A prison riot in northern Mexico claimed the lives of 44 people on Sunday, the BBC reported.
The incident took place at 02:00 local time in a high-security block of a prison in the city of Apodaca, north of Monterrey. Some of the inmates were strangled to death, the report said. Authorites later got the situation under control.
The violent outbreak that led to the victims' deaths was apparently set off by members of the rival Gulf cartel and Zeta drug gang, a move that may have been staged to cover a breakout from the prison.
We can't rule out the possibility that some prisoners escaped, which also could be a motive if the fight started as a distraction, said Jorge Domene, security spokesman for the Nuevo Leon state government, said in a statement to Reuters. When we count the prisoners, and the number of confirmed dead, there are some missing, he said.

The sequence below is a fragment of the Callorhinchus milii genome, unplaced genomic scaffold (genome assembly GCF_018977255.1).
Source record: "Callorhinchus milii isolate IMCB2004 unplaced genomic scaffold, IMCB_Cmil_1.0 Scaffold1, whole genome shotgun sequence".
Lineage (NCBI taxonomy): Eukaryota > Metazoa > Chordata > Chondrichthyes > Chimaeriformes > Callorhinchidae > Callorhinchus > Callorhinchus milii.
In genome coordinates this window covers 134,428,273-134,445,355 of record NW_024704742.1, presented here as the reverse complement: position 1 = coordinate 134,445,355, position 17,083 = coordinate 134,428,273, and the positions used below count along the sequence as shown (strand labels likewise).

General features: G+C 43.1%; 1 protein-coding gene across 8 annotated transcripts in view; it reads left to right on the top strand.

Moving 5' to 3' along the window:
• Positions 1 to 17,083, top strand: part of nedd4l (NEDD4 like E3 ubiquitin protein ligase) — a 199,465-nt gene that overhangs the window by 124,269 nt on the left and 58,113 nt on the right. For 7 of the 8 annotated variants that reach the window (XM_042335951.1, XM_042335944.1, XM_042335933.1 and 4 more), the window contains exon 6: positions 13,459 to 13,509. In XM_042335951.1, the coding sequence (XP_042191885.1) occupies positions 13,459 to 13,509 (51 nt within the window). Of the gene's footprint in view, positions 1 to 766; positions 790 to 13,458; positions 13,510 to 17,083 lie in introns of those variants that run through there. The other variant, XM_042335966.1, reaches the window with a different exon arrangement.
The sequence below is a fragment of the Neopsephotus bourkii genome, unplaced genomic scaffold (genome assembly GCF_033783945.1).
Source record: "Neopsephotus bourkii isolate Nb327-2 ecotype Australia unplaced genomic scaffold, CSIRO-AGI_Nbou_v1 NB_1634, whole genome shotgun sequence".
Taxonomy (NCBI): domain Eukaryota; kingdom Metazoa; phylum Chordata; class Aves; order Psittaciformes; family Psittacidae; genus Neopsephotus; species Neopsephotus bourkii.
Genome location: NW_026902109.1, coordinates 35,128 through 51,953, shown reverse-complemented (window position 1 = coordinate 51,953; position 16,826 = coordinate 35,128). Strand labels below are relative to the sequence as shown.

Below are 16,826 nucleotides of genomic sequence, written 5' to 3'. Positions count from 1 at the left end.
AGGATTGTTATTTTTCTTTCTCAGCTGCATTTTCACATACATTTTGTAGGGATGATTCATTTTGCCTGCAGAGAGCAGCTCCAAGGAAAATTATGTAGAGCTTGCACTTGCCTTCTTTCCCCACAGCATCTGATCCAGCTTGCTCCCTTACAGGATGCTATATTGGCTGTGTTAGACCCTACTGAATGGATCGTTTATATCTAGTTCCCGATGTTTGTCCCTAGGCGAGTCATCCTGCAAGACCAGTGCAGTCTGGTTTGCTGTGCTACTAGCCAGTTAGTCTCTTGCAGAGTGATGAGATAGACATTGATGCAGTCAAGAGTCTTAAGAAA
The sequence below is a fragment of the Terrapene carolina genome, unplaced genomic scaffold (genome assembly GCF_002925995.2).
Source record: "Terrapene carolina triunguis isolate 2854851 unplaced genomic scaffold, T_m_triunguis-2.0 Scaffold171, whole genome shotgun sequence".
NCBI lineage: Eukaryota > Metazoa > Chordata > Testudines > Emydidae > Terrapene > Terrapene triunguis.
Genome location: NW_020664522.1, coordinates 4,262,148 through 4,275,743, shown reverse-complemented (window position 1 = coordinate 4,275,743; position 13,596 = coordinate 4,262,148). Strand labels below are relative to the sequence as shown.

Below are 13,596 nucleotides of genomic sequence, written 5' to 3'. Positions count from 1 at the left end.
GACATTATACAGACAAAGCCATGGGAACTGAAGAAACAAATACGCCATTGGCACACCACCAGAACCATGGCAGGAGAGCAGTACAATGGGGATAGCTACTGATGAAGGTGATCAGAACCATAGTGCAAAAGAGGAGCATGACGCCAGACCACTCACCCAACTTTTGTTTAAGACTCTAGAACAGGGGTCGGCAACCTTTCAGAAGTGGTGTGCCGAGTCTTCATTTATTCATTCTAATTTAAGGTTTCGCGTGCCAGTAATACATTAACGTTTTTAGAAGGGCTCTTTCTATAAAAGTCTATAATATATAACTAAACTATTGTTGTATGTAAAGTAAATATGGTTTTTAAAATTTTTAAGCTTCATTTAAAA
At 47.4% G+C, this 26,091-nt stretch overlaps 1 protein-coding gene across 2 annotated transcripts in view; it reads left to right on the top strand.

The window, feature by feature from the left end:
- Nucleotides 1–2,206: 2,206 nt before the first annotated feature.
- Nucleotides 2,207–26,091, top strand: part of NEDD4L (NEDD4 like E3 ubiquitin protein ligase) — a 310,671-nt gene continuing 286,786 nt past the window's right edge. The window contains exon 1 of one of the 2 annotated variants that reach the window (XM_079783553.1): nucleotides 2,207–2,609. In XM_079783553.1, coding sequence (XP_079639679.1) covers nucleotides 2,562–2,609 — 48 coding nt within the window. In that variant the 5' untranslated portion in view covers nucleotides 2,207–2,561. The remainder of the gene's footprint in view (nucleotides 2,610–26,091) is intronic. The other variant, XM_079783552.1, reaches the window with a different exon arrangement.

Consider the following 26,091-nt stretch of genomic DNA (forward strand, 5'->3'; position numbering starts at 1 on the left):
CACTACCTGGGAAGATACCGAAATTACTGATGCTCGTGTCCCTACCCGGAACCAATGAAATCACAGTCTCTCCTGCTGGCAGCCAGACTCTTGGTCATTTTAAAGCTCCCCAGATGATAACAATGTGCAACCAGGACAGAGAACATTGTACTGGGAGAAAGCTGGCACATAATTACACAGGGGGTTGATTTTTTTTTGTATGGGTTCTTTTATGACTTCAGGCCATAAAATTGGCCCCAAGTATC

According to a report on the Associated Press, the prison director, the director of security and a supervisor were detained for questioning.
Investigations are being held to look into any possible involvement of the prison guards who were on duty at the time. So far, the number of injured has not been confirmed yet, the BBC said.
A desperate scene unfolded outside the prison walls. Families gathered and protested to security officials, hoping to get a word from the victims.
We have more than 3,000 inmates in this penitentiary and we have to account for all of them first, Domene said to the news service.
The incident comes nearly a week after the deadly prison blaze in Honduras where more than 350 inmates were killed. Mexico's prisons are long known to be overcrowded and a majority of the inmates are usually gang members.